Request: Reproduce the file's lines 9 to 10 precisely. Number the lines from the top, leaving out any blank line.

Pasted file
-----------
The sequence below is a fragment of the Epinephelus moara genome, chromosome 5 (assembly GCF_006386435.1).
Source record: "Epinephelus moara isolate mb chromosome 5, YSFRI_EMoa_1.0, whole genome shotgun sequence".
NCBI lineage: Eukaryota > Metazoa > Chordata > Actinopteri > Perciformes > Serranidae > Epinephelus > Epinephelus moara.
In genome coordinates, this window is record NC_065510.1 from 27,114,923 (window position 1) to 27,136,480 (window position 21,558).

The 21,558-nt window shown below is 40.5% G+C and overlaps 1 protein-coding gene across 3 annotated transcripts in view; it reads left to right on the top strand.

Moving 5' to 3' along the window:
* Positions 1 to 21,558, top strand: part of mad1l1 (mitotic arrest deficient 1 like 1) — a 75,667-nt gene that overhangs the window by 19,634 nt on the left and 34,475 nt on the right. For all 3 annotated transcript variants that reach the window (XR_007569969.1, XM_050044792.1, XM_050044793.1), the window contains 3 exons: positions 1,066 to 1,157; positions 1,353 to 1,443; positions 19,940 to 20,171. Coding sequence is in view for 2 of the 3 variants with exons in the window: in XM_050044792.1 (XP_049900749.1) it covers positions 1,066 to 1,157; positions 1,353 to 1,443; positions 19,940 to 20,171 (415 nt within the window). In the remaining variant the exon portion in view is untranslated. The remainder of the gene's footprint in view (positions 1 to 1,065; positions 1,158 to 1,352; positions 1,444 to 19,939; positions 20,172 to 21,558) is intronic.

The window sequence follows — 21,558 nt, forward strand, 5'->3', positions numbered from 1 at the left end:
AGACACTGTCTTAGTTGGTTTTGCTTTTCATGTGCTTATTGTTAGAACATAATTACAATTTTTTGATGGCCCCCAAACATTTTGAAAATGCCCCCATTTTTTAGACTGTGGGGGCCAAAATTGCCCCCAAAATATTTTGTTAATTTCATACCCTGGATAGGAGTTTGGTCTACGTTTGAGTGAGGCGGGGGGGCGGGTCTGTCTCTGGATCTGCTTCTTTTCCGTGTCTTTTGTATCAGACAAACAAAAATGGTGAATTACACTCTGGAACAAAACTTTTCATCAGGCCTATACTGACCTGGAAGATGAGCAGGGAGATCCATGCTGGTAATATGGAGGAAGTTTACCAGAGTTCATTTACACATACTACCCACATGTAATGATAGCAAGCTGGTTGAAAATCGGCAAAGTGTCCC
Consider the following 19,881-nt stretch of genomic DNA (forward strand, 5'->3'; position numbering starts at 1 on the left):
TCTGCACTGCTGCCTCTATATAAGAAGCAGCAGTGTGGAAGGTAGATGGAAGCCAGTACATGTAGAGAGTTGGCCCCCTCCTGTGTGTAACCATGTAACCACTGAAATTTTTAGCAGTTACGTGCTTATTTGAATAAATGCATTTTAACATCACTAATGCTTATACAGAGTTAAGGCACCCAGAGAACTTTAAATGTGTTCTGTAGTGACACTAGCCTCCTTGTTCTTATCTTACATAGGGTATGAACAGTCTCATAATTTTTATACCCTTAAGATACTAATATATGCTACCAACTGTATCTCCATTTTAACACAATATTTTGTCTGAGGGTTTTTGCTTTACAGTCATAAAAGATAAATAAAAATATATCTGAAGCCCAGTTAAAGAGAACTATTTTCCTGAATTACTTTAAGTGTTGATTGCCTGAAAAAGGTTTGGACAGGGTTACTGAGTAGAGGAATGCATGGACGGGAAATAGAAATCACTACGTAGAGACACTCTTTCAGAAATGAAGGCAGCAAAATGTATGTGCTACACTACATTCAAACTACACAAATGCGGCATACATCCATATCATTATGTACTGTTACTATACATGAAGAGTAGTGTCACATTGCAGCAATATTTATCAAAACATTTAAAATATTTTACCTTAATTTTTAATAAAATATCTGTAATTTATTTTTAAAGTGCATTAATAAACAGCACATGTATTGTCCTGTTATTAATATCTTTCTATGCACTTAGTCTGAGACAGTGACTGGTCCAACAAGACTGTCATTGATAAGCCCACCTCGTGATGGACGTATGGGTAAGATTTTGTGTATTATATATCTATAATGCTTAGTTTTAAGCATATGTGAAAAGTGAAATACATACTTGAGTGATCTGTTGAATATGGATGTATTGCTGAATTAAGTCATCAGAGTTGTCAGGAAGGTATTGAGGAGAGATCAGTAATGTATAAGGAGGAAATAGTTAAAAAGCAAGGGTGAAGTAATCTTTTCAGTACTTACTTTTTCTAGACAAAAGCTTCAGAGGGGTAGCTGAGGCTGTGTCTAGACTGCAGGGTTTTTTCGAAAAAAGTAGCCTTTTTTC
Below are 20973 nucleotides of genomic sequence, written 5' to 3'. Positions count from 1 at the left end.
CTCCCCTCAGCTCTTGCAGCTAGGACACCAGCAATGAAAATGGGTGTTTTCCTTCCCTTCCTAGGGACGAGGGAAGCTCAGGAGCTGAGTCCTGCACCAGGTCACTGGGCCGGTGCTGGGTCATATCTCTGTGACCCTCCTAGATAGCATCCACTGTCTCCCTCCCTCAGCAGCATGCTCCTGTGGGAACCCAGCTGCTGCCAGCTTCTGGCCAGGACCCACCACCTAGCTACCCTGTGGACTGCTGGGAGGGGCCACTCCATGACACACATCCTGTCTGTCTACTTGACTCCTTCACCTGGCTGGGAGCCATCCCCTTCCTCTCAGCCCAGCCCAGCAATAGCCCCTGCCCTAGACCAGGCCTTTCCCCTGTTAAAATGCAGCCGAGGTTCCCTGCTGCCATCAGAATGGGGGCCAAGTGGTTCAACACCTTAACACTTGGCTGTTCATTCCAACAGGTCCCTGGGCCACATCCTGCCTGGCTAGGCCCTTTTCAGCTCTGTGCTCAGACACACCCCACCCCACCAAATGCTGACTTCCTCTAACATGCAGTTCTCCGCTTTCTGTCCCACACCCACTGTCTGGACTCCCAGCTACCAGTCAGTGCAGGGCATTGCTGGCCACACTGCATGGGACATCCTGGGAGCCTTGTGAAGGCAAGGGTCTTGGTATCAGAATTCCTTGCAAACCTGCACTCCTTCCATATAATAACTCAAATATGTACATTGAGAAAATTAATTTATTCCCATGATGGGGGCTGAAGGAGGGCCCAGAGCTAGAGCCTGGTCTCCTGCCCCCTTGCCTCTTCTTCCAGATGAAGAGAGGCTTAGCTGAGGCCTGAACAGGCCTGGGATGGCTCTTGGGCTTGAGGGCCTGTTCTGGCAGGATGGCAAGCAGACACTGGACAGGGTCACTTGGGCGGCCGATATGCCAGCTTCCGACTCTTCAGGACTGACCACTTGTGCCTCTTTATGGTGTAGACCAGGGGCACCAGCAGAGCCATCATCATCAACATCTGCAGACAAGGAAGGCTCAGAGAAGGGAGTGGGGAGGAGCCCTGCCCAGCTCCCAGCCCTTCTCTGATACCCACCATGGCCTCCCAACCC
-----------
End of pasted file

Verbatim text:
AGACACTGTCTTAGTTGGTTTTGCTTTTCATGTGCTTATTGTTAGAACATAATTACAATTTTTTGATGGCCCCCAAACATTTTGAAAATGCCCCCATTTTTTAGACTGTGGGGGCCAAAATTGCCCCCAAAATATTTTGTTAATTTCATACCCTGGATAGGAGTTTGGTCTACGTTTGAGTGAGGCGGGGGGGCGGGTCTGTCTCTGGATCTGCTTCTTTTCCGTGTCTTTTGTATCAGACAAACAAAAATGGTGAATTACACTCTGGAACAAAACTTTTCATCAGGCCTATACTGACCTGGAAGATGAGCAGGGAGATCCATGCTGGTAATATGGAGGAAGTTTACCAGAGTTCATTTACACATACTACCCACATGTAATGATAGCAAGCTGGTTGAAAATCGGCAAAGTGTCCC
Consider the following 19,881-nt stretch of genomic DNA (forward strand, 5'->3'; position numbering starts at 1 on the left):